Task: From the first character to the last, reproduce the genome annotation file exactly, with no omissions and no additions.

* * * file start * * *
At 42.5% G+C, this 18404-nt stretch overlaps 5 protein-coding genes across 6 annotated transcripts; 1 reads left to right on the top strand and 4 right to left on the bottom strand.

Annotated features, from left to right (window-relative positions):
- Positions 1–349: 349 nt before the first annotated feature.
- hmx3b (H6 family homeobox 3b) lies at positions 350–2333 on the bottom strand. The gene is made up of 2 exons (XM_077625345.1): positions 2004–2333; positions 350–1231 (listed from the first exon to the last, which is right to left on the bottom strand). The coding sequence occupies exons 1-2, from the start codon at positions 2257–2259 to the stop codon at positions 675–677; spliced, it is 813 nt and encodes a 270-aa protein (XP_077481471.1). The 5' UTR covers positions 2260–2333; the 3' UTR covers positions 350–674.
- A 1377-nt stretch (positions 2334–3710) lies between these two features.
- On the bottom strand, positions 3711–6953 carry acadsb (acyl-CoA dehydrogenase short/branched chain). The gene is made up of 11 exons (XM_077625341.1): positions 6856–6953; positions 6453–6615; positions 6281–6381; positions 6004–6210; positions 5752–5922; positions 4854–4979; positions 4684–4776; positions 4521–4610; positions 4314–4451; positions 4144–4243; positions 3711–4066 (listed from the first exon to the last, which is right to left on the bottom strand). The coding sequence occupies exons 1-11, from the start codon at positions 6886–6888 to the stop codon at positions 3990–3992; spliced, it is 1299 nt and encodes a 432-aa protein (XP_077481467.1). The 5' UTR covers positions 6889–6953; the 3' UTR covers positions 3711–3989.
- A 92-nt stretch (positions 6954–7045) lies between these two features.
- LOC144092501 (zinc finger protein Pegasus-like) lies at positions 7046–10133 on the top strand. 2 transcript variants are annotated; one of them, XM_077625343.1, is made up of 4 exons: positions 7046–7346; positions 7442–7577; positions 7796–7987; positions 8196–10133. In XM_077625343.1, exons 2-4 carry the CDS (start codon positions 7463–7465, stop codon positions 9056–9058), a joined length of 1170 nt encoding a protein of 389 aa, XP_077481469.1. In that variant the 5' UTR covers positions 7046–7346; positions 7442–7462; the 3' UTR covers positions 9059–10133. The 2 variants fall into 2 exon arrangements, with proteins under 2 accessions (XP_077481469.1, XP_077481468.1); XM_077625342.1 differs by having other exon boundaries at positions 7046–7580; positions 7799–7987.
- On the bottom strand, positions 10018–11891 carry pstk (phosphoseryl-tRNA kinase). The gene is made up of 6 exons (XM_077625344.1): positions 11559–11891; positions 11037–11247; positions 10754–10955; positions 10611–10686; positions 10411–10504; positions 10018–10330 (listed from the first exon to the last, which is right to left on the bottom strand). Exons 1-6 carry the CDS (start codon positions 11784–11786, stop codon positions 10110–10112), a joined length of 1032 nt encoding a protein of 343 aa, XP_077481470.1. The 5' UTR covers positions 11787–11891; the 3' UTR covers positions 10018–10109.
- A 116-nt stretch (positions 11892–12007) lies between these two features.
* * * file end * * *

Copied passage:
At 42.5% G+C, this 18404-nt stretch overlaps 5 protein-coding genes across 6 annotated transcripts; 1 reads left to right on the top strand and 4 right to left on the bottom strand.

Annotated features, from left to right (window-relative positions):
- Positions 1–349: 349 nt before the first annotated feature.
- hmx3b (H6 family homeobox 3b) lies at positions 350–2333 on the bottom strand. The gene is made up of 2 exons (XM_077625345.1): positions 2004–2333; positions 350–1231 (listed from the first exon to the last, which is right to left on the bottom strand). The coding sequence occupies exons 1-2, from the start codon at positions 2257–2259 to the stop codon at positions 675–677; spliced, it is 813 nt and encodes a 270-aa protein (XP_077481471.1). The 5' UTR covers positions 2260–2333; the 3' UTR covers positions 350–674.
- A 1377-nt stretch (positions 2334–3710) lies between these two features.
- On the bottom strand, positions 3711–6953 carry acadsb (acyl-CoA dehydrogenase short/branched chain). The gene is made up of 11 exons (XM_077625341.1): positions 6856–6953; positions 6453–6615; positions 6281–6381; positions 6004–6210; positions 5752–5922; positions 4854–4979; positions 4684–4776; positions 4521–4610; positions 4314–4451; positions 4144–4243; positions 3711–4066 (listed from the first exon to the last, which is right to left on the bottom strand). The coding sequence occupies exons 1-11, from the start codon at positions 6886–6888 to the stop codon at positions 3990–3992; spliced, it is 1299 nt and encodes a 432-aa protein (XP_077481467.1). The 5' UTR covers positions 6889–6953; the 3' UTR covers positions 3711–3989.
- A 92-nt stretch (positions 6954–7045) lies between these two features.
- LOC144092501 (zinc finger protein Pegasus-like) lies at positions 7046–10133 on the top strand. 2 transcript variants are annotated; one of them, XM_077625343.1, is made up of 4 exons: positions 7046–7346; positions 7442–7577; positions 7796–7987; positions 8196–10133. In XM_077625343.1, exons 2-4 carry the CDS (start codon positions 7463–7465, stop codon positions 9056–9058), a joined length of 1170 nt encoding a protein of 389 aa, XP_077481469.1. In that variant the 5' UTR covers positions 7046–7346; positions 7442–7462; the 3' UTR covers positions 9059–10133. The 2 variants fall into 2 exon arrangements, with proteins under 2 accessions (XP_077481469.1, XP_077481468.1); XM_077625342.1 differs by having other exon boundaries at positions 7046–7580; positions 7799–7987.
- On the bottom strand, positions 10018–11891 carry pstk (phosphoseryl-tRNA kinase). The gene is made up of 6 exons (XM_077625344.1): positions 11559–11891; positions 11037–11247; positions 10754–10955; positions 10611–10686; positions 10411–10504; positions 10018–10330 (listed from the first exon to the last, which is right to left on the bottom strand). Exons 1-6 carry the CDS (start codon positions 11784–11786, stop codon positions 10110–10112), a joined length of 1032 nt encoding a protein of 343 aa, XP_077481470.1. The 5' UTR covers positions 11787–11891; the 3' UTR covers positions 10018–10109.
- A 116-nt stretch (positions 11892–12007) lies between these two features.